Why Calorie Counting Doesn’t Work
The problem with calorie counting is this: We focus on a number instead of the full nutritional value.
I’ll give you an example. Almost every morning after yoga, I bike over to the grocery store and snag a bag of raw cashews (I prefer the taste of raw over roasted), a couple bananas, a bag of grapes, and a GT’s kombucha. If class was extra challenging, I’ll probably also eat a Peanut Butter Cookie Larabar as I walk through the aisles because I’m ravenous.
And I feel amazing. Light, energized, not too full, just perfect. My body easily digests everything and within a couple hours I’m a bit hungry again, at which time I’ll stir fry some greens or make a salad or whatever else I’m craving. But all this is considered wrong if you adhere to marketed dietary restrictions and rules. A quick Google search of “How many calories should I eat at breakfast?” yields an answer of 400.
My typical breakfast consists of:
Toss in 1 Larabar = 220 calories, and I’ve just devoured 1,564 calories in a 30-minute period.
Welp, so much for that 400 mark!
When I did the math, I was shocked…and kind of humored. Until a month ago, I never thought about calorie counting and adding it up because I only care about three things when I consider if I’ll eat it. In other words, if you want to call them “rules”, I have 3 when it comes to food:
1. Does my body feel good eating it and not bloated and lethargic?
2. Is it free of animal products? (If you aren’t vegan, then obviously don’t follow #2. Just sharing what I personally consider.)
3. Is it made from natural ingredients, i.e. from the earth instead of containing manufactured, weird preservatives like maltodextrin?
If all three are yes’s, then I’m a go. I’m not calorie counting to decide.
The amount of sugar, fat, sodium, and calories plays almost no role in my decision to either fuel myself with a certain food or not. Because again, I almost only care if the food is natural and healthy. If a large banana has 17 grams of sugar, why should it matter? It’s straight from the earth, unprocessed, as natural as it gets. I’m not diabetic, my blood sugar is extremely healthy and balanced. As long as I’m not eating 100 bananas a day, I’m quite sure my usual 4-5 bananas a day won’t kill me; in fact, they make me feel great!
It’s taken me years to get to know my body so well. I’ve learned how to pay very close attention to how foods physically and emotionally affect me. I’ve spent a ton of time figuring out to what exactly I’m allergic (which is a handful of random foods that were wrecking havoc on my immune system). And what I’ve learned is to LISTEN to and RESPECT what my body is saying. It will tell you exactly what it needs.
Food is medicine; and it should heal and help us, not hinder us.
And yet, no matter how well we may know and respect our bodies, it’s hard to deny the power that calorie counting and the entire industry built around it has on us.
I may look at a package out of curiosity to know how many grams of each, but not because I’m actually calorie counting. It doesn’t really factor into my decision to eat the food. Sometimes I just like to know because it’s interesting. And then, when I see certain numbers, I even catch myself asking, Should I?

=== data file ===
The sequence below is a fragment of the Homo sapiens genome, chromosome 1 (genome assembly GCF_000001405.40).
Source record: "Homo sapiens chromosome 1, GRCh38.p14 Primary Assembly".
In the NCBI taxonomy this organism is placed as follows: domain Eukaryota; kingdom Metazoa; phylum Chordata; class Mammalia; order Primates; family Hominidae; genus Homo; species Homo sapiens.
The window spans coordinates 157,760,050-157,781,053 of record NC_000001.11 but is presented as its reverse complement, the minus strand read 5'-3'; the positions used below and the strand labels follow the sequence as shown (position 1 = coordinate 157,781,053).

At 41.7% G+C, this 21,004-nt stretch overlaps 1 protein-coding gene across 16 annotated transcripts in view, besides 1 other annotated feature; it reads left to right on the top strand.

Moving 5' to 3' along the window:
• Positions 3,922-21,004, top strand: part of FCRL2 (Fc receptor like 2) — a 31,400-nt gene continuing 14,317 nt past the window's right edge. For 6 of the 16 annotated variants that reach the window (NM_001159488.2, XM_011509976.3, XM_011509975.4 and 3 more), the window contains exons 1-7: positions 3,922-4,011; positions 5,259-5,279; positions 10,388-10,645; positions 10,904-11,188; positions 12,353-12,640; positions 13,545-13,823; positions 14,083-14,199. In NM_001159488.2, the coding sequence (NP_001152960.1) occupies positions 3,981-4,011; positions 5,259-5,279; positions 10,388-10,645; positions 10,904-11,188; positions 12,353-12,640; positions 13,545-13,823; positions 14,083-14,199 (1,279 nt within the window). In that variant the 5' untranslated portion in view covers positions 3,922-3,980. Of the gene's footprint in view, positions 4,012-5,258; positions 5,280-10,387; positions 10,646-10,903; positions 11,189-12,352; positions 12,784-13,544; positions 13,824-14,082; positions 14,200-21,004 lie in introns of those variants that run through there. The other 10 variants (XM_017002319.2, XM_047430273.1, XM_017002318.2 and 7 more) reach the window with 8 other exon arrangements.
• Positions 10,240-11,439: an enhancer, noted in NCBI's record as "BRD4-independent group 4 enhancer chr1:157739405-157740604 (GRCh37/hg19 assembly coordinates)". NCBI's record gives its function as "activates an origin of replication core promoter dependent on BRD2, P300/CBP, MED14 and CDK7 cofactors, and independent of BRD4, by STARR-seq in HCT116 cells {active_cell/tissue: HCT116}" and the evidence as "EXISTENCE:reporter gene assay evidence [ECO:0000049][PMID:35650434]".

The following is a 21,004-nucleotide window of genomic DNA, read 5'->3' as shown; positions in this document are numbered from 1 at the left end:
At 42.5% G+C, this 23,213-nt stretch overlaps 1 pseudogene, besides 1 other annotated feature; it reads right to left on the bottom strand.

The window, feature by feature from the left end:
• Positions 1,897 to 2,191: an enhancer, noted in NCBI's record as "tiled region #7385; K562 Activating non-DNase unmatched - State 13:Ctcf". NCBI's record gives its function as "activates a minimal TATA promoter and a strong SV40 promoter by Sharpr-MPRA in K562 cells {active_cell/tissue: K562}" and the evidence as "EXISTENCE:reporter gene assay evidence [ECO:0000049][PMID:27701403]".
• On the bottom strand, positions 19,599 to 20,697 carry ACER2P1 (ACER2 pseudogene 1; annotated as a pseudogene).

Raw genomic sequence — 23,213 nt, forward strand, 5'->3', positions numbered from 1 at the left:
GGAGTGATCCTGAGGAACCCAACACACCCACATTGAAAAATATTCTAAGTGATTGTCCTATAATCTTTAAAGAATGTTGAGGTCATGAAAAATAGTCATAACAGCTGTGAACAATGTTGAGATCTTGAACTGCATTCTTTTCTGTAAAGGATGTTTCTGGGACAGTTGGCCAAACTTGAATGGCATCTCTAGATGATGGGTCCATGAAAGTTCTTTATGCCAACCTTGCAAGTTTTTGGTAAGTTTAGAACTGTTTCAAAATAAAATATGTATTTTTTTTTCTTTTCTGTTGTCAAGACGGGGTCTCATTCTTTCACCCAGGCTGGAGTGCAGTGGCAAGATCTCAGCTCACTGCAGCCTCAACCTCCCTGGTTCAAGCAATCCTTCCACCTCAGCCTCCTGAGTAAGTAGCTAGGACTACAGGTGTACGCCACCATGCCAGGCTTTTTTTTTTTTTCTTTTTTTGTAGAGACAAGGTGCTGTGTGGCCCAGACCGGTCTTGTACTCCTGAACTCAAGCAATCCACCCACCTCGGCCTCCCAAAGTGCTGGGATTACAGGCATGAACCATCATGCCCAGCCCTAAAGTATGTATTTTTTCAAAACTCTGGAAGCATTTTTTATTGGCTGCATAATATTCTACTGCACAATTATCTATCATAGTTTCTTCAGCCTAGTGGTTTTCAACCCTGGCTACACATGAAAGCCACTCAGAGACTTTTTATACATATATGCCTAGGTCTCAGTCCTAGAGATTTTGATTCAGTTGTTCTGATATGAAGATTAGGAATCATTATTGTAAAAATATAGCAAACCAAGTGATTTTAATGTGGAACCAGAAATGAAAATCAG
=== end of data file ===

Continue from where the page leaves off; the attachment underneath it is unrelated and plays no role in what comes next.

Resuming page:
I want to point out the obvious: I’m very active. I workout daily, whether it be yoga or surfing or climbing or swimming. So yes, I burn more calories than the “average” person who isn’t active. I also realize, genetically speaking, my body metabolizes efficiently. But even if someone isn’t active and/or has a slow metabolism, we still need to intuitively learn to observe how foods affect our bodies and moods as opposed to following numerical guidelines set out by the FDA that determine what we eat. In other words, just because it’s a 100-calorie cookie pack, doesn’t mean it’s a healthy choice.
Moments before I decided to write this article, I was watching the TV show Shark Tank which mentioned Veggie Grill, an all-vegan, fast-food chain. I haven’t been yet, so I wanted to salivate while browsing through menu. I clicked on the nutritional value of one of their bowls which calculates the caloric value with or without certain ingredients and toppings. When I saw the number, I instinctively reconsidered my choice and thought maybe I should chose a lower-calorie item. As soon as I thought that, I said to myself, That’s ridiculous! To not choose to eat a dish that is rich in essential amino acids, vitamins, proteins, fats, and all the other good stuff AND that looks delicious JUST because it has more calories than another menu item is part of the problem. It’s why people are reaching for a Snickers instead of cup of almonds: because one has less calories. One also has processed chemicals and added sugars. Would you still reach for the candy bar just because of the calorie count? (Not to say that having an occasional Snickers is terrible. It’s about balance.)
Now, don’t misunderstand me: I’m not promoting eating as many calories as you like. Being somewhat mindful of calorie intake is important, because to maintain your body weight, you must put out what you put in. But calorie obsession can’t be everything. We must look at the full picture. Calories are simply measurements of energy. Our bodies run on them. They are not our enemy.
We must start reprograming our beliefs and learn to listen to our bodies instead of the numbers on labels and not focusing on calorie counting.
Eating intuitively is a learning process; it doesn’t just happen overnight, but it’s important to at least start to better understand the food industry and how marketing has manipulated our instinctual body intuition.
Comment below with what works best for you? Are you concerned with calorie counting? And if so, how has it affected your relationship with food?